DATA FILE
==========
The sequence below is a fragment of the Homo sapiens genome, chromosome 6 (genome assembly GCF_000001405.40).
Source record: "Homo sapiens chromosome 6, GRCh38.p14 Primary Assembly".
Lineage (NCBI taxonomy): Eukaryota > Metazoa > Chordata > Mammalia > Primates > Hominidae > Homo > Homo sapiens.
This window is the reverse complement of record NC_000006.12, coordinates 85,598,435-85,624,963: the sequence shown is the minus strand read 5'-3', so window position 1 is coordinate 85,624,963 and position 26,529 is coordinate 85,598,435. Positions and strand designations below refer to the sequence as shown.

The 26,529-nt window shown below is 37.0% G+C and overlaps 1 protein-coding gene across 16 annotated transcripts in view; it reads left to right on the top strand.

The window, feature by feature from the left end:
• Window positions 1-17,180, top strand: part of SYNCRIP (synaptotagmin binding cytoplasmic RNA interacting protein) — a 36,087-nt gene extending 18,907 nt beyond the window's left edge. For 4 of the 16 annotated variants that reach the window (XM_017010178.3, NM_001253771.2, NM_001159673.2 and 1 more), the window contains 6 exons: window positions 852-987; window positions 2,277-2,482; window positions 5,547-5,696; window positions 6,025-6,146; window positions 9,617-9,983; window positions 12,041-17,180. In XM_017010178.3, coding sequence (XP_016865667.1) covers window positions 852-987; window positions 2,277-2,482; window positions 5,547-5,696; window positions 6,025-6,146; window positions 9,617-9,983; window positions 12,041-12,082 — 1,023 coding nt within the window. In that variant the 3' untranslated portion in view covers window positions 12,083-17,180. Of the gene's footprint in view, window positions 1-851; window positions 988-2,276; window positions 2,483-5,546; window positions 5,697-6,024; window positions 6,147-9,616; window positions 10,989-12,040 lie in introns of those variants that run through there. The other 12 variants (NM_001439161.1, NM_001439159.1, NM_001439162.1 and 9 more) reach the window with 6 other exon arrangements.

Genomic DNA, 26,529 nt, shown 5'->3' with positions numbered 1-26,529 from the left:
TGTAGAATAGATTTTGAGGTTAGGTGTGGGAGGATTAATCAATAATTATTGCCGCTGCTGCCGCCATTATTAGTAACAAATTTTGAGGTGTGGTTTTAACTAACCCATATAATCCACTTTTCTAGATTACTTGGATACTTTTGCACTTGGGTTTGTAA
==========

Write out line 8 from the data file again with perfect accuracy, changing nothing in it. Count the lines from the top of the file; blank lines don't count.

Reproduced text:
Genomic DNA, 26,529 nt, shown 5'->3' with positions numbered 1-26,529 from the left: